By Tino Ramirez
Advertiser North Shore Bureau
SUNSET BEACH Every fall, when storms begin raging in the North Pacific sending swells toward Hawaii, Oahus North Shore comes alive with waves, surfers and people who want to see the action over the reefs and sandbars.
The fall, winter and early spring are a great time to be a surfer on the North Shore, as well as a profitable time to be a merchant. The influx of people means more sales of everything from plate lunches and pizza to jewelry and, of course, surfboards. And this year, many merchants hope for a bigger-than-usual bump in business to help make up for what was lost when a landslide limited access to the North Shore for three months.
|Zach Collins of Haleiwa Surf & Sea scrapes wax off a board. Big waves bring more customers to North Shore shops.
Eugene Tanner The Honolulu Advertiser
"The entire surfing season, business definitely picks up," said Glenn Nakamura, co-owner of Teds Bakery and Sunset Beach Store. "I sit there and say, Whoo, nice, nice, nice. During the wintertime, two factors affect us and its an interesting phenomenon."
Since going into business 15 years ago with his brother Ted just up the highway from the world-famous surfing beach, Nakamura has noticed two groups boosting business. One is made up of tourists and residents who come out for surfing competitions or those days when the surf hits 20 feet and higher.
"We also get a general migration of surfers to this part of the island from all over the world," said Nakamura. "Its an international place here during surf season."
You can count on business being good during the season, said Kimberly Moore, owner of Jungle Gems, a jewelry store in Haleiwas North Shore Marketplace. While surfers tend not to shop at her store, there are more tourists.
"The waves are up and the tourists are around," said Moore. "Its been great this winter and not unusual, since we always did well before when the waves were up."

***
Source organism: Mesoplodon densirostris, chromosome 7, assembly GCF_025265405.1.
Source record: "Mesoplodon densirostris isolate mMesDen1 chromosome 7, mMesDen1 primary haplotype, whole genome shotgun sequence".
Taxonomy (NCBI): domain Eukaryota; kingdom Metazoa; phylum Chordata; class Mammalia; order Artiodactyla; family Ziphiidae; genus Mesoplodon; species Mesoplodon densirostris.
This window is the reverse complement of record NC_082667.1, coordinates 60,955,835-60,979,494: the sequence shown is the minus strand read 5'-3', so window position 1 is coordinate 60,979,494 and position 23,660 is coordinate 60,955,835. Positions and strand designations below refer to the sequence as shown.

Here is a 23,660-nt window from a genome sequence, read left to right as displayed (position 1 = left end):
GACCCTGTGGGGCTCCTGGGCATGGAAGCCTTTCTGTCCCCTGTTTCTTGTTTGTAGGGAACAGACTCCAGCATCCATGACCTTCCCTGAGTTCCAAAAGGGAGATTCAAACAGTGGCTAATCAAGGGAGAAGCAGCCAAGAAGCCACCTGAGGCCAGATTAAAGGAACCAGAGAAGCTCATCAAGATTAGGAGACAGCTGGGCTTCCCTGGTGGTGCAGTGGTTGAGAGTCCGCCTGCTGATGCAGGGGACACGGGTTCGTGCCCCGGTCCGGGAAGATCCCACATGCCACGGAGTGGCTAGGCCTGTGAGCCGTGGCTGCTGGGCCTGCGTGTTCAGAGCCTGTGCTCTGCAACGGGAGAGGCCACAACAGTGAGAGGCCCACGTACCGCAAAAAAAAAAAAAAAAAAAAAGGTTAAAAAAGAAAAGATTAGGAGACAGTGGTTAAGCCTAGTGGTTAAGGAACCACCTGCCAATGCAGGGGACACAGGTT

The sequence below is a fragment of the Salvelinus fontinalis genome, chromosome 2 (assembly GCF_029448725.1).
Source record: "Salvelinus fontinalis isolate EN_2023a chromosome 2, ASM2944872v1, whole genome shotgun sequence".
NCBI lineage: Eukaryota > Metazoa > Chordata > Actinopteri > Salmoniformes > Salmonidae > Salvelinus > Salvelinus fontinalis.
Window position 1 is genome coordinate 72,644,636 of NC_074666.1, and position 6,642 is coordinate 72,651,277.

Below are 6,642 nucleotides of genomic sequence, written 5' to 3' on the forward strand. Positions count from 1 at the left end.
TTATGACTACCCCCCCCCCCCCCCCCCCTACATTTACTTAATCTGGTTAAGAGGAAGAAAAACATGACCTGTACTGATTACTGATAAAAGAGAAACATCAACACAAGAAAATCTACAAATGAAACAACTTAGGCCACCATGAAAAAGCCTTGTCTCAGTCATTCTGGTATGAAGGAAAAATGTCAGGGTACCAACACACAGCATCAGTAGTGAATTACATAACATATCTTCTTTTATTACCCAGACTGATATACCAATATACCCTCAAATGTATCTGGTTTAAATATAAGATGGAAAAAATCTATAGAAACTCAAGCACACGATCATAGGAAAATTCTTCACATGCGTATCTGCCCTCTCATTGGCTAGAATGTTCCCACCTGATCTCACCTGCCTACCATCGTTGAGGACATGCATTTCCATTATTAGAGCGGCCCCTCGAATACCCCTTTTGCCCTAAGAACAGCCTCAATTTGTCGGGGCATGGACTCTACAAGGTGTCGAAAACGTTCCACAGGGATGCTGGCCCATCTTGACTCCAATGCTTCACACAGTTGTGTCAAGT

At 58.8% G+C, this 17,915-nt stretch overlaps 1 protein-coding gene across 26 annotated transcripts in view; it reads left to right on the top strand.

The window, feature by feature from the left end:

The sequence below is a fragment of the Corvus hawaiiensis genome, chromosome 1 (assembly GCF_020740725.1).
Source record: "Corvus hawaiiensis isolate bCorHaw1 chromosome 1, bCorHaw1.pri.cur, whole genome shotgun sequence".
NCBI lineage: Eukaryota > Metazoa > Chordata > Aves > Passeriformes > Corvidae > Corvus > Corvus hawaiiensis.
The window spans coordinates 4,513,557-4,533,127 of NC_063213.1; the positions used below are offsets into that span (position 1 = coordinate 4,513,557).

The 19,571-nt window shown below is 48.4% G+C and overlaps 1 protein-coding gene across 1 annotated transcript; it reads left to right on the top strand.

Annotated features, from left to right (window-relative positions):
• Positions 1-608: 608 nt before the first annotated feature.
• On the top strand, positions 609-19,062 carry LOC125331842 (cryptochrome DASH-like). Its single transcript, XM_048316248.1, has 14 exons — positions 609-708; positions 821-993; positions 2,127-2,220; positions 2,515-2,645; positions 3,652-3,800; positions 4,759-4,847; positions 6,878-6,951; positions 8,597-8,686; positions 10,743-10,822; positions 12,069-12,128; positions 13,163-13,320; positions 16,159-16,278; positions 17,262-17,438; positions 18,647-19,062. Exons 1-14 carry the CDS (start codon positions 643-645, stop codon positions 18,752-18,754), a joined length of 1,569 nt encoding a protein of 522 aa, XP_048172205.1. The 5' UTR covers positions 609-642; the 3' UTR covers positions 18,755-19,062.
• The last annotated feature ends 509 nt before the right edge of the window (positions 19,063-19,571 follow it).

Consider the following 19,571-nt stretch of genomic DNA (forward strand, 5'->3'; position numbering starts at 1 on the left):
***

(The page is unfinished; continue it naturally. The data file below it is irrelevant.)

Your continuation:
While Moores business didnt suffer last spring when a rockslide at Waimea Bay closed Kamehameha Highway and cut the North Shore in two, others did. With pie deliveries slowed and loyal customers unable to reach Sunset Beach, business at Teds Bakery tailed off.
"We were most definitely looking forward to the winter because of the increase in business," said Nakamura.
Pizza Bobs in Haleiwa was having one of its "best years ever" until the rockslide, said manager Liz Britton.
"We knew it would be easier once the road opened up," said Britton. "Were doing really well this season and we hope the waves stay up so it will continue."
While Kamehameha Highway is open once again, traffic between Haleiwa and Sunset Beach nearly comes to a standstill on days when the surf is big. Residents find other modes of transport, such as bicycles and skateboards, said Britton, and the employees at Pizza Bobs will leave home earlier than usual to start work on time.
"Theyll plan around it and they come in knowing well be busier, which means theyll make more money," said Britton.
Big surf and the attendant traffic is a mixed blessing, said Ann McLean, owner of The Hut, a lunch wagon near Waimea Bay.
The Hut, which specializes in fresh fish and salads with greens grown in P¬p¬kea Heights, has limited storage space. While greens arent difficult to restock, the traffic on Kamehameha can hamper deliveries and trips to acquire more fish. On Jan. 12, when the Quiksilver in Memory of Eddie Aikau surfing contest attracted thousands to watch some of the worlds best big-wave riders at Waimea Bay, The Hut was out of food at 1 p.m.
"We do well on big days, but sometimes people dont want to pull off the road and lose their place in traffic," said McLean. "Its a pro-and-con type thing. You have to be patient and understanding and not get too upset."
The North Shore surf season, of course, also means a great demand for surfboards. The North Shore, which has a broad variety of waves, requires serious surfers to have several boards.
Jeff Bushman, one of many surfboard shapers based on the coast, said he generally sees two spikes through the season. The first is early in the season, when professional surfers preparing for competitions order custom boards.
"It gets frantic with the pros coming," said Bushman. "They need so many boards during a short period of time. Then in January, the Japanese start arriving and you cant keep the surf shops supplied with stock boards."
The real driver of the local surfboard economy, however, is the surf itself. When the surf is as good as this seasons, when good weather has combined with almost nonstop swells, he shapes more boards for professionals, visiting surfers, his local riders and the shops.
"Weve had an unreal winter and everybodys surfing," said Bushman. "The surfers want to try new (designs) and boards are getting broken because theyre getting used. Theyre riding boards for big waves and boards for small waves, and theyre surfing every day. That really impacts me."
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